EconTalk
Russ Roberts

Podcast episode Adam Ozimek on the Power of Econometrics and Data

EconTalk Episode with Adam Ozimek
Hosted by Russ Roberts

turtle%20pace2.jpg Adam Ozimek of Moody's Analytics and blogger at Forbes talks with EconTalk host Russ Roberts about why economists change their minds or don't. Ozimek argues that economists make erratic but steady progress using econometrics and other forms of evidence to understand the impact of public policies such as the minimum wage or government stimulus. Roberts pushes back and discusses the role of ideology, the complexity of where our views come from and the potential for confirmation bias.

Size:28.7 MB
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Talking Topsy Turvy

EconTalk Extra
by Amy Willis

This week, EconTalk host Russ Roberts chats with the Conversable Economist, Timothy Taylor. Together they explore the topsy turvy nature of public conversation about the respective roles of business and the government today.

Russ thinks we're living in the "golden age" of economics communication...So let's not let him down! Respond to the prompts below (and pose them to your friends!) in the Comments...Let's be golden!

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1. In discussing why people tend to turn toward the private sector, or capitalism, for fairness and justice,Taylor warns about what happens when you don't pay attention to your golden geese. What does he mean by this, and what lesson(s) does this suggest for private firms? For public policy?

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Podcast episode Timothy Taylor on Government vs. Business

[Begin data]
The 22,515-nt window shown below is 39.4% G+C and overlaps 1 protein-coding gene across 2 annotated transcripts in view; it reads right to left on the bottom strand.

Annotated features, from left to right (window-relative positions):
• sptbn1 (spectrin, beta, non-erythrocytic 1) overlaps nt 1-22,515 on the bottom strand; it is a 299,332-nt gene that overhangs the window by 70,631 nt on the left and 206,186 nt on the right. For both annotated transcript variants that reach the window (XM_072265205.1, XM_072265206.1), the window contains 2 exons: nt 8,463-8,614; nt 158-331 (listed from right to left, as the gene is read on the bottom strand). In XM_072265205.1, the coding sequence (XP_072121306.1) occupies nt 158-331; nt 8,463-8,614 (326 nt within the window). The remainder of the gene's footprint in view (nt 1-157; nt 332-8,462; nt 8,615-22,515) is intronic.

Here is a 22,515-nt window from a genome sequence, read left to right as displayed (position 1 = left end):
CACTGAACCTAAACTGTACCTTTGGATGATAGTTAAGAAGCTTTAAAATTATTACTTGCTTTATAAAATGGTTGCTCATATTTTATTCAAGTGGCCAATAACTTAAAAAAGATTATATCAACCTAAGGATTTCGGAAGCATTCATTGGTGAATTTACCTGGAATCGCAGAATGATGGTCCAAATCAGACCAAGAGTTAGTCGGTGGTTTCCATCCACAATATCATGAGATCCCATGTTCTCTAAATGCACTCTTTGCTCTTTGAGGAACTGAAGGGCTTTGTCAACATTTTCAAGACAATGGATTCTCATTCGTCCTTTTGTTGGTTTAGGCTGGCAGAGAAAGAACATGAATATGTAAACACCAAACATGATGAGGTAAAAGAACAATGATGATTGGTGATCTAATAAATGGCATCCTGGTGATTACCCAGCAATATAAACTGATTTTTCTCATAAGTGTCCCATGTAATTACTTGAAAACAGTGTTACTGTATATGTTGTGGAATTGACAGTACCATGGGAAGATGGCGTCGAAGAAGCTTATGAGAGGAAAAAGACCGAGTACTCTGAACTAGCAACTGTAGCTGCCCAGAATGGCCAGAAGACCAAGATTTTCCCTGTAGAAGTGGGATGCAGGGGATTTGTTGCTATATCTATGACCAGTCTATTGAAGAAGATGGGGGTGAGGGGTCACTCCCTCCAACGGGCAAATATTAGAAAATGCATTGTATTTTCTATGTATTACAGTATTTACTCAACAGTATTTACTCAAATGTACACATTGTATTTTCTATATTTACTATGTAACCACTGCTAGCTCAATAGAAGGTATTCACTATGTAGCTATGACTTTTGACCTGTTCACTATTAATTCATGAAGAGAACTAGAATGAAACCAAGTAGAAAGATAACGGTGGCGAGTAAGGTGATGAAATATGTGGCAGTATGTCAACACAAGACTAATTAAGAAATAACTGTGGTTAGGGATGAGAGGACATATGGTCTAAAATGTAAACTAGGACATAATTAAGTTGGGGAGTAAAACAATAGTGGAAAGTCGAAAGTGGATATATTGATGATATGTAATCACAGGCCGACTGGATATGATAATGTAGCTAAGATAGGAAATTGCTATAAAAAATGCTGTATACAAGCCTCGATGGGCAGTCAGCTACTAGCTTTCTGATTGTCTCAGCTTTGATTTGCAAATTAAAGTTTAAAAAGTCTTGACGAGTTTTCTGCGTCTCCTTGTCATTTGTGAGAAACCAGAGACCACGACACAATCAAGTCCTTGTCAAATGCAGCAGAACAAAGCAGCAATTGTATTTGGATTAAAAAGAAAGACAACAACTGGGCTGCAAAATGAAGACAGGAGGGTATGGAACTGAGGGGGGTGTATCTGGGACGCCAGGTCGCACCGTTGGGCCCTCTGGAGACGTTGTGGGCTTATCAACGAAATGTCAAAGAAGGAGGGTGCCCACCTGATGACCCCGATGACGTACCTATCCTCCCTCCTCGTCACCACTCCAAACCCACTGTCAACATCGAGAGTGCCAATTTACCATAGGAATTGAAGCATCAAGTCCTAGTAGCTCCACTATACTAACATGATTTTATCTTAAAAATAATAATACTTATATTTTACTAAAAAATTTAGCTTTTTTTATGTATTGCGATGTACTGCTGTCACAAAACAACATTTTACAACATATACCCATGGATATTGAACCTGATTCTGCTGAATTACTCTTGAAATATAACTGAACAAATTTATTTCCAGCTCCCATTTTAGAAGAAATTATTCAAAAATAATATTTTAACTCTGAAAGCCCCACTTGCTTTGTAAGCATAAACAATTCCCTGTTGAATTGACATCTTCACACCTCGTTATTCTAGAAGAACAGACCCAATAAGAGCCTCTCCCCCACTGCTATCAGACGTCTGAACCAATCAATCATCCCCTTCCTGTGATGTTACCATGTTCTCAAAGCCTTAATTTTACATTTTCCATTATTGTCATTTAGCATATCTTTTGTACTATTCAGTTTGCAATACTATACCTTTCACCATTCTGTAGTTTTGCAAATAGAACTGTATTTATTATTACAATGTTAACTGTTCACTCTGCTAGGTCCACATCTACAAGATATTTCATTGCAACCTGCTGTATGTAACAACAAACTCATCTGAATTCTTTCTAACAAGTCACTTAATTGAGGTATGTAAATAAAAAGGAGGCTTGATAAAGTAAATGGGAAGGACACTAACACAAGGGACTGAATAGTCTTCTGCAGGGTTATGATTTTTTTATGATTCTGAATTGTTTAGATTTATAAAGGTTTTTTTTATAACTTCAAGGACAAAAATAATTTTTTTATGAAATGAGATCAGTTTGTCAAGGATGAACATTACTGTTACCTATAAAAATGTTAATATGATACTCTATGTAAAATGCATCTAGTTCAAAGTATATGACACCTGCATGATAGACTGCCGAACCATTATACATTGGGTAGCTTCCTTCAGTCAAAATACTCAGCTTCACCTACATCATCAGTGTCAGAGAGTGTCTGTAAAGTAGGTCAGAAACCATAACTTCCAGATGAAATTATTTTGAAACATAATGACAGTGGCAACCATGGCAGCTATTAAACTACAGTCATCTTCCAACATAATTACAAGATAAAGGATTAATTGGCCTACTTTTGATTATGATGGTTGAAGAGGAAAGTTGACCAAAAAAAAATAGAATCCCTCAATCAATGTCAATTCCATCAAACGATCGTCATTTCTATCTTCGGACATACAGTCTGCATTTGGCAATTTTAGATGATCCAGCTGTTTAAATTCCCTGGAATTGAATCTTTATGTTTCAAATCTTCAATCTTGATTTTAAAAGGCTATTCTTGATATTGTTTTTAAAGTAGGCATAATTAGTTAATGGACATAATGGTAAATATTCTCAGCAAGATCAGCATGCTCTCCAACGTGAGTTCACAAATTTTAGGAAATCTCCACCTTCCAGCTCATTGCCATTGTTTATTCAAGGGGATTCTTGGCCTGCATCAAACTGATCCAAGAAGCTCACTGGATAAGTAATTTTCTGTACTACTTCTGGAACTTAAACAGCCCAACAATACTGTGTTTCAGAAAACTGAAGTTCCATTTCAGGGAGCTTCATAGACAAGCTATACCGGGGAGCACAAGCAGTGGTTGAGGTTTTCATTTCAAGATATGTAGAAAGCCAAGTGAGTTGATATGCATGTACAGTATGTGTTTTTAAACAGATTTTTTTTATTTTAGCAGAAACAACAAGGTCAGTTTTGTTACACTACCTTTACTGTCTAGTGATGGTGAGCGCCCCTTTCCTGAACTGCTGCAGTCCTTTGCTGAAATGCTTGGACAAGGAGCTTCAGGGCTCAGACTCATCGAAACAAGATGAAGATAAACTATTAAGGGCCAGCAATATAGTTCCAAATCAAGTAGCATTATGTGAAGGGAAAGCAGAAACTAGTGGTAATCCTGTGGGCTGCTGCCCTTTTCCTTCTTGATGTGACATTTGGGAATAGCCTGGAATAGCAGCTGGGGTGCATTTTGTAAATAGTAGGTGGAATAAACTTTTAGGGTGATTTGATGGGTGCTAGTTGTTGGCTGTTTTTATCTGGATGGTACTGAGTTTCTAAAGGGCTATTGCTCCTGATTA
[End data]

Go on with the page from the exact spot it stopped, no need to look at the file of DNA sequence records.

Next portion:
EconTalk Episode with Timothy Taylor
Hosted by Russ Roberts

moneytree.jpg Timothy Taylor, blogger at the Conversable Economist and editor of the Journal of Economic Perspectives talks with EconTalk host Russ Roberts about the role of government and business in taking care of workers and creating economic growth. Taylor discusses the paradox that the political process seems to expect firms to take care of workers and government to create growth. The conversation then turns to a wide array of related issues including how Wal-Mart treats its workers. The conversation closes with a discussion of Taylor's role as founding editor of the Journal of Economic Perspectives.

Size:28.4 MB
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There's No Such Thing as an Objective Fact

EconTalk Extra
by Amy Willis

In a fascinating and far-ranging conversation with Nobel Laureate James Heckman (who was also one of his teachers), EconTalk host Russ Roberts explored the progress, problems, and limits of econometric analysis--the application of statistics to economic data.

There's a lot to learn this week's episode, and lots to think about as well. We hope you'll use the prompts below to continue our conversation in the comments. As you know, we love to hear from you!
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1. Why might there be a difference between measured and real progress? Why is it important to recognize this distinction, and in what additional areas have policy makers failed to account for this?

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Podcast episode James Heckman on Facts, Evidence, and the State of Econometrics

EconTalk Episode with James Heckman
Hosted by Russ Roberts

U. of Chicago, chicago2.jpg Nobel Laureate James Heckman of the University of Chicago talks with EconTalk host Russ Roberts about the state of econometrics and the challenges of measurement in assessing economic theories and public policy. Heckman gives us his take on natural experiments, selection bias, randomized control trials and the reliability of sophisticated statistical analysis. The conversation closes with Heckman reminiscing about his intellectual influences throughout his career.

Size:29.5 MB
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Selling Sneakers and Swooshes

EconTalk Extra
by Amy Willis

Are you a sneakerhead? Have you organized a portfolio of your collection? (Did you even know you could???) This week, EconTalk host Russ Roberts sat down with the foremost expert on the secondary sneaker market, Josh Luber. They talked about the process of data collection, "deadstock" and the composition of this multi-million dollar secondary market.